Who’s that Girl Next Door?


It’s been a crazy week of love and hatred towards Nina Davuluri. For those of you who are not aware of Nina Davuluri, she is the first Indian-American to be crowned holding the title of Miss America on September 15, 2013. As a former New Yorker I am so proud of her! It’s just amazing to know that in today’s world a normal Asian descent can be an important icon in America. However, people ignored the fact that she was born in Syracuse, New York. They ignored the fact that she was an average high school student just like every other American who was an athlete, a cheerleader, member of the band and a top A student. The one thing everyone focused on was that she was an “Indian-American”.  Davuluri has held a mirror to us and the outcome showed America’s true colors. It disgusts me to see that people still have their mind’s set in the early 1900’s. But I am so proud of Davuluri for not letting the nasty tweets and comments let her from shining.

Nina Davuluri comes from a Telugu family. For a girl like her it’s great to know that she still had time to learn our traditional cultural dances, Bharathanatyam. Bharathanatyam isn’t something a lot of people know about. Growing up, instead of taking ballet and tap lessons I took Bharathanatyam lessons and when I would share my talents with my friends they never quite seemed to understand the true aspects of it. I’m glad Davuluri has put our culture out there by sharing the traditional aspects. For her routine she performed a classical Indian-Bollywood fusion dance showing off her wonderful skills. Davuluri had her own struggles she was fighting, “I experienced so many misconceptions growing up,” she said. She was bulimic during her college years. From weighing 170 pounds she now went down to 117 pounds. It amazes me how she wasn’t afraid to admit that she had a problem. She says that it’s all about a healthy diet and exercise.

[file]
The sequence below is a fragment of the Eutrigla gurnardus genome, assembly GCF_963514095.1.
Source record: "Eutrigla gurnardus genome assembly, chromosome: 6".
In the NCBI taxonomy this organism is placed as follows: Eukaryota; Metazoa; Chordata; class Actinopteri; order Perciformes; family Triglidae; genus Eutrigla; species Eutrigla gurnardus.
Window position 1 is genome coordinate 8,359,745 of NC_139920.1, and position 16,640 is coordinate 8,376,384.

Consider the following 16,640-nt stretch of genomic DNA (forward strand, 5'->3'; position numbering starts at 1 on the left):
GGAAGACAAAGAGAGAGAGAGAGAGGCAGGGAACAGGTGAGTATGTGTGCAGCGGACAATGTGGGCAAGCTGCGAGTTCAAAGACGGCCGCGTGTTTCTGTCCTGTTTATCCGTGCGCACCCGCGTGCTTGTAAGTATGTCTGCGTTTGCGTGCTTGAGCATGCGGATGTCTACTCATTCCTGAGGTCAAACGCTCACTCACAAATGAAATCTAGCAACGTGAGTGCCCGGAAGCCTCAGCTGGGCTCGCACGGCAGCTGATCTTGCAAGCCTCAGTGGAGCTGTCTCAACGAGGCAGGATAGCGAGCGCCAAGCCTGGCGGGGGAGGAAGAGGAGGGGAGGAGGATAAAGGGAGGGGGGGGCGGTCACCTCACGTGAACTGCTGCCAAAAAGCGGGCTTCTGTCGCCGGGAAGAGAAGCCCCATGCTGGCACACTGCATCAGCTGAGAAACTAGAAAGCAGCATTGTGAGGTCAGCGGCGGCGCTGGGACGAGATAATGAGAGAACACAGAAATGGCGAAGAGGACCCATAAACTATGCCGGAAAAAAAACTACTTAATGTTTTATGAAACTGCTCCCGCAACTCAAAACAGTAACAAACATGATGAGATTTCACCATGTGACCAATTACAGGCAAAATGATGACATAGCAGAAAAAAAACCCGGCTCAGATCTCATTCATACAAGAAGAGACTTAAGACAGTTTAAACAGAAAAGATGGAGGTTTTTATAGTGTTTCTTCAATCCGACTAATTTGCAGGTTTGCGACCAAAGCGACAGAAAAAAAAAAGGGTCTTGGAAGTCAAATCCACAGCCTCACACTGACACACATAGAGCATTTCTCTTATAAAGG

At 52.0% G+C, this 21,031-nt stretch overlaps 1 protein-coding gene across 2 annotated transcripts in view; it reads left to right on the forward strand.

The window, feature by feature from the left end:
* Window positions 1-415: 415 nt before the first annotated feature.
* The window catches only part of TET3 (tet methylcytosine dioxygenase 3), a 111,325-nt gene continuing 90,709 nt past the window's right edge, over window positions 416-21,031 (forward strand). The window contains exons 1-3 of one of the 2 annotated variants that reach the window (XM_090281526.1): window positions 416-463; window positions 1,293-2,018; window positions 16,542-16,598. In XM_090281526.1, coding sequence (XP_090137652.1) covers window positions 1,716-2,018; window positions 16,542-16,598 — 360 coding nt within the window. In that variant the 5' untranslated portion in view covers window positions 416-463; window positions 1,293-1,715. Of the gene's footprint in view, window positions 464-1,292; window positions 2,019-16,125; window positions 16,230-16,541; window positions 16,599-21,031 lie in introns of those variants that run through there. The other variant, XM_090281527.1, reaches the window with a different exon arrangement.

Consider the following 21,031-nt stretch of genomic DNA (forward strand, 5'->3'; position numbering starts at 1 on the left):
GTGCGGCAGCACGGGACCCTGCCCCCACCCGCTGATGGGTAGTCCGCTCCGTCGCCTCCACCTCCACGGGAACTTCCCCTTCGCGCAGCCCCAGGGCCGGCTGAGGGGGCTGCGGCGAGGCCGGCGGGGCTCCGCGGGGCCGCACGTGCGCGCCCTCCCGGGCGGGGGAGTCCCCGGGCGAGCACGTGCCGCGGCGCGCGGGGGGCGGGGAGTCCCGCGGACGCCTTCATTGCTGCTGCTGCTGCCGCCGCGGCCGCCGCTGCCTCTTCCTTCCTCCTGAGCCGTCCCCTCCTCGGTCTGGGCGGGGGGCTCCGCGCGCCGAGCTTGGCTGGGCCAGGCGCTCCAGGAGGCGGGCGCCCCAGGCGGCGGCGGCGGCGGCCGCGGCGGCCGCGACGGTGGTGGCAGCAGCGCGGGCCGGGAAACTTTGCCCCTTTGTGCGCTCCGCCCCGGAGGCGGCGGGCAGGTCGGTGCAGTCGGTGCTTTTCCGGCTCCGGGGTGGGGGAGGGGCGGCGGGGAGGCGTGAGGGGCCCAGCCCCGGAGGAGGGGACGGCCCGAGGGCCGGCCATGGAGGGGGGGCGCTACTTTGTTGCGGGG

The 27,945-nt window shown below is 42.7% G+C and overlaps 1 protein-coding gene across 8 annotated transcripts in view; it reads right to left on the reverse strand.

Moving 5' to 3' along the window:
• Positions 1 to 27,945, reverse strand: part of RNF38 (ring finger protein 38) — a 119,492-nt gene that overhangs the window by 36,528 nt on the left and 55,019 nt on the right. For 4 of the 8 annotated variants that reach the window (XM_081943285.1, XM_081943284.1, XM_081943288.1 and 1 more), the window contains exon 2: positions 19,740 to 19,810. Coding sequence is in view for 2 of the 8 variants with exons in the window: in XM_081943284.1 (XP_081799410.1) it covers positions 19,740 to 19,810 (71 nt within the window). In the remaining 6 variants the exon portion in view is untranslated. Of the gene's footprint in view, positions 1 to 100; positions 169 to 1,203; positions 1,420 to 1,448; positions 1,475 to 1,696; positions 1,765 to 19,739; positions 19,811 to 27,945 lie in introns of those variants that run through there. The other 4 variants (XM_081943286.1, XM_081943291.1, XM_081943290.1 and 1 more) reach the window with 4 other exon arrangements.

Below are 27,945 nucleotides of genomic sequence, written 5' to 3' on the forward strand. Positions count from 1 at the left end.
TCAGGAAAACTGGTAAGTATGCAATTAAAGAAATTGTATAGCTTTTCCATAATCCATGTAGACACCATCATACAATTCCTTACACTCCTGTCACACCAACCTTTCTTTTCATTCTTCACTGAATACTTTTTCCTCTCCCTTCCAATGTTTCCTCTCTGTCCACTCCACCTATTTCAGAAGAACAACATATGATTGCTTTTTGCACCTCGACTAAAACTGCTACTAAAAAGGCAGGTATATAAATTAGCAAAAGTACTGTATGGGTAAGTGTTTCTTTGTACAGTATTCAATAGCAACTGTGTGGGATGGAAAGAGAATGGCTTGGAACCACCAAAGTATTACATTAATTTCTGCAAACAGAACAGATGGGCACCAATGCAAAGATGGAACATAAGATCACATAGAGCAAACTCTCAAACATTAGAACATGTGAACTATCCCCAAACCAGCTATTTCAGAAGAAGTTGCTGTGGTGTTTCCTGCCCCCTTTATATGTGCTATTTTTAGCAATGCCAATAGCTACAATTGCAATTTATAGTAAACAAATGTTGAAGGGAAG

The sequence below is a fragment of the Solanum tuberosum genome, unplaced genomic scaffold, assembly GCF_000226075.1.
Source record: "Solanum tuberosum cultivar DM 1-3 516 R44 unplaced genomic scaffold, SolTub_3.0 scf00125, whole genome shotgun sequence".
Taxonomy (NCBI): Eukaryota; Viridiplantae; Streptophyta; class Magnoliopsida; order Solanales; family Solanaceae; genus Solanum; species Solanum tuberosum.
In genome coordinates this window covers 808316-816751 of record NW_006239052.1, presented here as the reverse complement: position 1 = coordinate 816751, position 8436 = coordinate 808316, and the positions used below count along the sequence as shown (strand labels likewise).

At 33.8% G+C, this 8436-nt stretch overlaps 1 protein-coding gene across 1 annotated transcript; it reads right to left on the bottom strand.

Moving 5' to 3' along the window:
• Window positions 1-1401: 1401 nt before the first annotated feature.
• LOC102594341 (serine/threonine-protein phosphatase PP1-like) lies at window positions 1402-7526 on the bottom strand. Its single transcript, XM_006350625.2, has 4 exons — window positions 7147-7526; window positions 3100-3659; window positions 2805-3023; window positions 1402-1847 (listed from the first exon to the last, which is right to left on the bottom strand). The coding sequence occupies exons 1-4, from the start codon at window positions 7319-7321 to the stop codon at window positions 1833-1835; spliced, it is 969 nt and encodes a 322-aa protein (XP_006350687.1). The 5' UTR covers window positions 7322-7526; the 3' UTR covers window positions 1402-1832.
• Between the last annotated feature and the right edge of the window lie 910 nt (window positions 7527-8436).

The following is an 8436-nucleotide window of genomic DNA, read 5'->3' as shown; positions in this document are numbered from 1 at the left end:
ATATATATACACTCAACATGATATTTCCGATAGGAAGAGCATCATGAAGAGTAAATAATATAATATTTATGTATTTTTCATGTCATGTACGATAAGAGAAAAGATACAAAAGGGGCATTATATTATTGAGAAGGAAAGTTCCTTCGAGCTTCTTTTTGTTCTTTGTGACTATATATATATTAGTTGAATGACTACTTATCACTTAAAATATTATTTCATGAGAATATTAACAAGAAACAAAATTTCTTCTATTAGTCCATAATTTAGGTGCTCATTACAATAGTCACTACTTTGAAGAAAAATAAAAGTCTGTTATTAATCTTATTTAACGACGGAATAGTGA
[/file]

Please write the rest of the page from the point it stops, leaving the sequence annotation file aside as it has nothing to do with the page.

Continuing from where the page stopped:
Davuluri grew up thinking that she would never be able to fit the model requirements that she would look up to especially being the daughter of immigrants. That’s not how she wanted to portray herself, but it all mattered about race. She wanted it to change and be able to stand up there and set an example for every other American that anything is possible. Ever since she first competed for the title of Miss New York, her platform became to be well known as “Diversity through Cultural Sensitivity.”



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